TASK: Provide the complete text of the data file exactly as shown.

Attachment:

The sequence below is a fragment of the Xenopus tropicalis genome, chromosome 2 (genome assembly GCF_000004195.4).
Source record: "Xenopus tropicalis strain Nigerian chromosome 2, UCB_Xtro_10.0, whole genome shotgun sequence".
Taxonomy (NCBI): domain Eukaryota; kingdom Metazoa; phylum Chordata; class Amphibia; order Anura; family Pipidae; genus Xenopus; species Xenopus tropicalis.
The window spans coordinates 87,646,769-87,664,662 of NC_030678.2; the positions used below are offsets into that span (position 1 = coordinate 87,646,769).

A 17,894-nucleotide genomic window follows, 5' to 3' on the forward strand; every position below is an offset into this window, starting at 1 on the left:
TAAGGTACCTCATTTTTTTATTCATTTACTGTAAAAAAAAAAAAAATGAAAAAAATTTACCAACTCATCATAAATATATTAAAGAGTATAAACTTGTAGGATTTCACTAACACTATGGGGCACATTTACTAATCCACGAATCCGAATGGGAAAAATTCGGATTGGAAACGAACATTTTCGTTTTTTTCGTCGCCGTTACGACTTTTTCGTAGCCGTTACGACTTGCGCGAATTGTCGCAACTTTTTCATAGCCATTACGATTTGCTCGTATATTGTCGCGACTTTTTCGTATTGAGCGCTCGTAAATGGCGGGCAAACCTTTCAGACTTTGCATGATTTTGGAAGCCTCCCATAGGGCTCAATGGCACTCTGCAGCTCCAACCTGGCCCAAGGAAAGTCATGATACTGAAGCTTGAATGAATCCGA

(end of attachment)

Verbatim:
The sequence below is a fragment of the Xenopus tropicalis genome, chromosome 2 (genome assembly GCF_000004195.4).
Source record: "Xenopus tropicalis strain Nigerian chromosome 2, UCB_Xtro_10.0, whole genome shotgun sequence".
Taxonomy (NCBI): domain Eukaryota; kingdom Metazoa; phylum Chordata; class Amphibia; order Anura; family Pipidae; genus Xenopus; species Xenopus tropicalis.
The window spans coordinates 87,646,769-87,664,662 of NC_030678.2; the positions used below are offsets into that span (position 1 = coordinate 87,646,769).

A 17,894-nucleotide genomic window follows, 5' to 3' on the forward strand; every position below is an offset into this window, starting at 1 on the left:
TAAGGTACCTCATTTTTTTATTCATTTACTGTAAAAAAAAAAAAAATGAAAAAAATTTACCAACTCATCATAAATATATTAAAGAGTATAAACTTGTAGGATTTCACTAACACTATGGGGCACATTTACTAATCCACGAATCCGAATGGGAAAAATTCGGATTGGAAACGAACATTTTCGTTTTTTTCGTCGCCGTTACGACTTTTTCGTAGCCGTTACGACTTGCGCGAATTGTCGCAACTTTTTCATAGCCATTACGATTTGCTCGTATATTGTCGCGACTTTTTCGTATTGAGCGCTCGTAAATGGCGGGCAAACCTTTCAGACTTTGCATGATTTTGGAAGCCTCCCATAGGGCTCAATGGCACTCTGCAGCTCCAACCTGGCCCAAGGAAAGTCATGATACTGAAGCTTGAATGAATCCGA